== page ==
Great Outdoors columnist James Murray. (File photo)

Great Outdoors columnist James Murray. (File photo)

Column: Virtually fleeing self-isolation for distant exotic locales

Great Outdoors by James Murray

By James Murray

Contributor

As winter drags on and the COVID-19 related need to self-isolate at home lingers, I find it harder to even think about the future, let alone make plans for it.

Doubt and uncertainty have seemingly permeated their way into many, if not most decisions. We live in a different world, that’s for sure.

Normally at this time of year I would be eagerly planning any number of fishing trips for the coming season. I would probably be on the phone with my friend Cory trying to figure out the best time to combine some sturgeon fishing with a salmon or steelhead run. I would likely be reading all sorts of articles in old fishing magazines about opportunities to catch two- and three-pound rainbow trout in lakes that I have not previously fished. And, I would also be searching on the Internet for tactical information such as hydrographic maps of specific lakes, types of regional insect hatches and suggested fly patterns, as well as general information on roads, seasonal access, local tackle stores and possible accommodations.

Ah yes, the internet where there is just so much information available – sometimes almost too much.

In fact, there’s so much information available now online that a person has a hard time making up their mind. By the time you have decided on one model of this or that, they’ve changed models and there’s a newer, better, up-graded and improved version available. Not to mention the fact that if you can’t find the newest version of something, you are bound to find an older version of it up for auction.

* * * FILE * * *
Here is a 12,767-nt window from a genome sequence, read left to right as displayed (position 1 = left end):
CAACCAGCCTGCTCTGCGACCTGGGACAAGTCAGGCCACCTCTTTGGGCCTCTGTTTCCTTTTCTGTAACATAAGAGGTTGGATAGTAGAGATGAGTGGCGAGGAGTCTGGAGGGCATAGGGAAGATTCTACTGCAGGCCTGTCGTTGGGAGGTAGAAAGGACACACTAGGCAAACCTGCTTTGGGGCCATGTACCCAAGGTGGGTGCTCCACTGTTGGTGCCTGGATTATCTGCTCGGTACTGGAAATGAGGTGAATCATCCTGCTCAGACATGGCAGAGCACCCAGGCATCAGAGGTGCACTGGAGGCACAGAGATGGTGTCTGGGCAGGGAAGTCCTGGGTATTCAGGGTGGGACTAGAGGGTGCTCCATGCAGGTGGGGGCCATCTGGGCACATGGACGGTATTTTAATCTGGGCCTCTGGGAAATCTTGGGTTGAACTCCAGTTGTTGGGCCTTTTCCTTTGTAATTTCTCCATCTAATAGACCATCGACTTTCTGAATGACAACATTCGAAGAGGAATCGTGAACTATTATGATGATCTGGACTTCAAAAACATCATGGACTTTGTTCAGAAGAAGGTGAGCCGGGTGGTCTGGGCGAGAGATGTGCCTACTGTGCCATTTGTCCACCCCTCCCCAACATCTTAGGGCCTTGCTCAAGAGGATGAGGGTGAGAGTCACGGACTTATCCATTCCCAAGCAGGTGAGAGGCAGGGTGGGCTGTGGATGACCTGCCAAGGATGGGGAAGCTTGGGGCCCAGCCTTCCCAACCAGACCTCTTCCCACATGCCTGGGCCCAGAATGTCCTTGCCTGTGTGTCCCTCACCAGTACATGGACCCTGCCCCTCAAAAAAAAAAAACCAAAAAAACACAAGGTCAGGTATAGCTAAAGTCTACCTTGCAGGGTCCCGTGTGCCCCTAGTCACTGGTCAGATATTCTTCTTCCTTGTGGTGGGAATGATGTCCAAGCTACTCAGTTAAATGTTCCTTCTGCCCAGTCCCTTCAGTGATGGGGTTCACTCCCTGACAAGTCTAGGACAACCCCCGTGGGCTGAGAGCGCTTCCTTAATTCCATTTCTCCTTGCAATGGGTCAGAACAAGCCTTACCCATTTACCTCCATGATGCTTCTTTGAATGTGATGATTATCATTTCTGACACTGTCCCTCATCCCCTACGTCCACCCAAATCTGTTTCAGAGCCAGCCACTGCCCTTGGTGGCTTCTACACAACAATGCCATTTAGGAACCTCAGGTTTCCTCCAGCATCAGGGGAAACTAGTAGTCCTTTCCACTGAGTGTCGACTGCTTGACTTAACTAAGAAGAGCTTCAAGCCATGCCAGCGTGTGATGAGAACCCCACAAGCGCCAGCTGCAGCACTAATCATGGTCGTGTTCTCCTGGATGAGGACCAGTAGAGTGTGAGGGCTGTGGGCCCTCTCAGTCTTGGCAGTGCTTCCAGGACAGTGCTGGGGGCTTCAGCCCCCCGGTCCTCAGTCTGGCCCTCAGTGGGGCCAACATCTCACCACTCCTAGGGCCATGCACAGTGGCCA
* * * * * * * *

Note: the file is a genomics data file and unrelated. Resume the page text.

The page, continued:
If you are not careful, checking out stuff on Ebay can be more dangerous than having an itchy nose at a used farm equipment auction.

Having said that, sometimes I do look up all-inclusive fishing trips to places like Belize and New Zealand. I know I’ll never be able to afford them, but it doesn’t hurt to look – and maybe dream a little. I can see myself in one of those fancy new angling kayaks they use down there, cruising through the bright blue waters along the Belize Barrier Reef, casting my line to tarpon and bonefish. After a hard day’s fishing I could head back to my cabana, put my feet up and enjoy a long, tall, cool Kahlua and cream. I could just sit there and think about what I might do mañana.

All those descriptions and pictures online of places like Belize and New Zealand are just so alluring. You can almost hear the waves, taste the salt air and feel the warm ocean breeze on your face. I never thought I would say this, but a person can (almost) experience going somewhere without ever having to leave home, and maybe, in this time of Covid-19, that isn’t really such a bad thing. We can fulfill some of our dreams without actually having to leave self isolation – well, almost. One can vicariously experience exotic places without even having to travel – which we are not allowed to anyways – and we can experience a certain amount of pleasure and enjoyment without endangering our lives. Yes, COVID-19 has changed our lives in many ways but there are ways to cope. We can still plan for the future.

I think I’m going to pour myself a nice, long, tall, cool Kahlua and cream, settle into my La-Z-Boy chair and read one of my old fishing magazines. I might even find an article about fishing for tarpon on bright blue waters along the Belize Barrier Reef. I can just sit back, relax and feel the warm ocean breeze on my face. As I turn the pages I can even think about mañana.

Like us on Facebook and follow us on Twitter

Get local stories you won't find anywhere else right to your inbox.